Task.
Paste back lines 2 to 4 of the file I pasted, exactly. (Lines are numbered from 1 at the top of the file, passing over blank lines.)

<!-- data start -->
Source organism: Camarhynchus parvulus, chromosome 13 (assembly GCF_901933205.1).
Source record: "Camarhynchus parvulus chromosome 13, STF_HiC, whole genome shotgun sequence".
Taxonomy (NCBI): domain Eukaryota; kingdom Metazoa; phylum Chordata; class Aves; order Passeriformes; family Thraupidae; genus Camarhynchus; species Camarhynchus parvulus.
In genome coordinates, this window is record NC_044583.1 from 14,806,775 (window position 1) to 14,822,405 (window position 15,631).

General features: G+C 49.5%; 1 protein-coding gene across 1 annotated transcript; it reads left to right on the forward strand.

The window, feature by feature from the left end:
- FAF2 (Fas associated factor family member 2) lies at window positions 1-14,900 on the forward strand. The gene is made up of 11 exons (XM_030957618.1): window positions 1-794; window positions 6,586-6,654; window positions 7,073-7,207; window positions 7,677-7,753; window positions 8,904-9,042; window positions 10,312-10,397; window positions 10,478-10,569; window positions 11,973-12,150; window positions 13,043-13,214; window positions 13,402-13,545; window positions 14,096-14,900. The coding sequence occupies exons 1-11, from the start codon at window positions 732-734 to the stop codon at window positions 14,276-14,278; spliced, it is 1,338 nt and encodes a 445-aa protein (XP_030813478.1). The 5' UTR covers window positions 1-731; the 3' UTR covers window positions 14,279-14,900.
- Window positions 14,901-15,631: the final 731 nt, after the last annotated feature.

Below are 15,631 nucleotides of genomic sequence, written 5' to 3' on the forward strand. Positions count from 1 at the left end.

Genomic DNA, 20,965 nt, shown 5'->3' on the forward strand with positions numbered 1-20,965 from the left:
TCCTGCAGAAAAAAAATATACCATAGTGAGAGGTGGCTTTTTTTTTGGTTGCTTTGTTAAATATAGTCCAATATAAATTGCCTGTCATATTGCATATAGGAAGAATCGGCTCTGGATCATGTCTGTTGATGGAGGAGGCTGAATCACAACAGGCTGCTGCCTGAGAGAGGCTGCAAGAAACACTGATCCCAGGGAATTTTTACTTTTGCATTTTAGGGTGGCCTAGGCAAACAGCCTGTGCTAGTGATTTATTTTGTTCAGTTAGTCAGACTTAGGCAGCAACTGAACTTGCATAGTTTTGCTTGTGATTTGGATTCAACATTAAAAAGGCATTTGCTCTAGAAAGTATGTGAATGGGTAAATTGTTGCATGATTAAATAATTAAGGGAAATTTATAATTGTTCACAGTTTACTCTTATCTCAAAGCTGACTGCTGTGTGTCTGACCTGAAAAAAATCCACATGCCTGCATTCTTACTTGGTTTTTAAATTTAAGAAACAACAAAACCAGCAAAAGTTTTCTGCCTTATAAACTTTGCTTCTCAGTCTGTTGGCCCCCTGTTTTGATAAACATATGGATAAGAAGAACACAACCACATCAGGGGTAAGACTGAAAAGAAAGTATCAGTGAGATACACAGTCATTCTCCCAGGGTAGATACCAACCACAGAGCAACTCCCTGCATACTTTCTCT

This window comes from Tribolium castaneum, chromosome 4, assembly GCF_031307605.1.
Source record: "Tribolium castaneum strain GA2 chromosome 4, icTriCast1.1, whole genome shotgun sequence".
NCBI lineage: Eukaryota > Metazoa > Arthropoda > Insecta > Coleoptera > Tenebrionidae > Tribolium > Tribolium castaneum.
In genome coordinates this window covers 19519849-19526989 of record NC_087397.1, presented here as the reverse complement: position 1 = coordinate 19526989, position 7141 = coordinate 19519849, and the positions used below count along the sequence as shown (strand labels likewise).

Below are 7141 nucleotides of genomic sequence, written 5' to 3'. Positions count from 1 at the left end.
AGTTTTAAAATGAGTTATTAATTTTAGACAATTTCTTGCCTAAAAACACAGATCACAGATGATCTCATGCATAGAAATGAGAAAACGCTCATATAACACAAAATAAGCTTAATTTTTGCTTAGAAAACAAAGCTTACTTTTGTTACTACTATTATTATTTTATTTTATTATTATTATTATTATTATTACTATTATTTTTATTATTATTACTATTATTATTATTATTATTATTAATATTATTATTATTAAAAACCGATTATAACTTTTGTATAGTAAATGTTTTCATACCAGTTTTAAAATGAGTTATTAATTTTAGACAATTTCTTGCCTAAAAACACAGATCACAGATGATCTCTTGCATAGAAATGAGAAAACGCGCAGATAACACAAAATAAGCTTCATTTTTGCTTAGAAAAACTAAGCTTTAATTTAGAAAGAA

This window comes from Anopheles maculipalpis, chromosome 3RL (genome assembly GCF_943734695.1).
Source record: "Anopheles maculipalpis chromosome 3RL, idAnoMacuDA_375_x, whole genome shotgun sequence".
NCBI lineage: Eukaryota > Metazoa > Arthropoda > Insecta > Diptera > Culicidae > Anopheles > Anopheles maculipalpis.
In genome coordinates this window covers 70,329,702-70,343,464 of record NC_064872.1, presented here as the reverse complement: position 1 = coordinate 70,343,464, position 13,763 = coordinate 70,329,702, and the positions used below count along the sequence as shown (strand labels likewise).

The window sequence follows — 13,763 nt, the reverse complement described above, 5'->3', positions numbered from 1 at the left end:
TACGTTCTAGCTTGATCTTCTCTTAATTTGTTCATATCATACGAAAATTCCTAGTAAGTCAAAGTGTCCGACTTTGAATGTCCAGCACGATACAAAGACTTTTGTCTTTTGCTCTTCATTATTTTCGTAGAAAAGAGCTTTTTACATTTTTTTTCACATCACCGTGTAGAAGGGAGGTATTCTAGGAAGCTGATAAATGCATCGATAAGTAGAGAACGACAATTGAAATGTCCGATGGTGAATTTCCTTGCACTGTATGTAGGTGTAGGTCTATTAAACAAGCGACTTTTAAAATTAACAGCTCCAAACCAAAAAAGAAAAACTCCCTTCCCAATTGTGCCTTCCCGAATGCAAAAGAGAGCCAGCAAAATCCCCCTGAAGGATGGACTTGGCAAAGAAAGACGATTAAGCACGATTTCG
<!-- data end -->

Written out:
Source record: "Camarhynchus parvulus chromosome 13, STF_HiC, whole genome shotgun sequence".
Taxonomy (NCBI): domain Eukaryota; kingdom Metazoa; phylum Chordata; class Aves; order Passeriformes; family Thraupidae; genus Camarhynchus; species Camarhynchus parvulus.
In genome coordinates, this window is record NC_044583.1 from 14,806,775 (window position 1) to 14,822,405 (window position 15,631).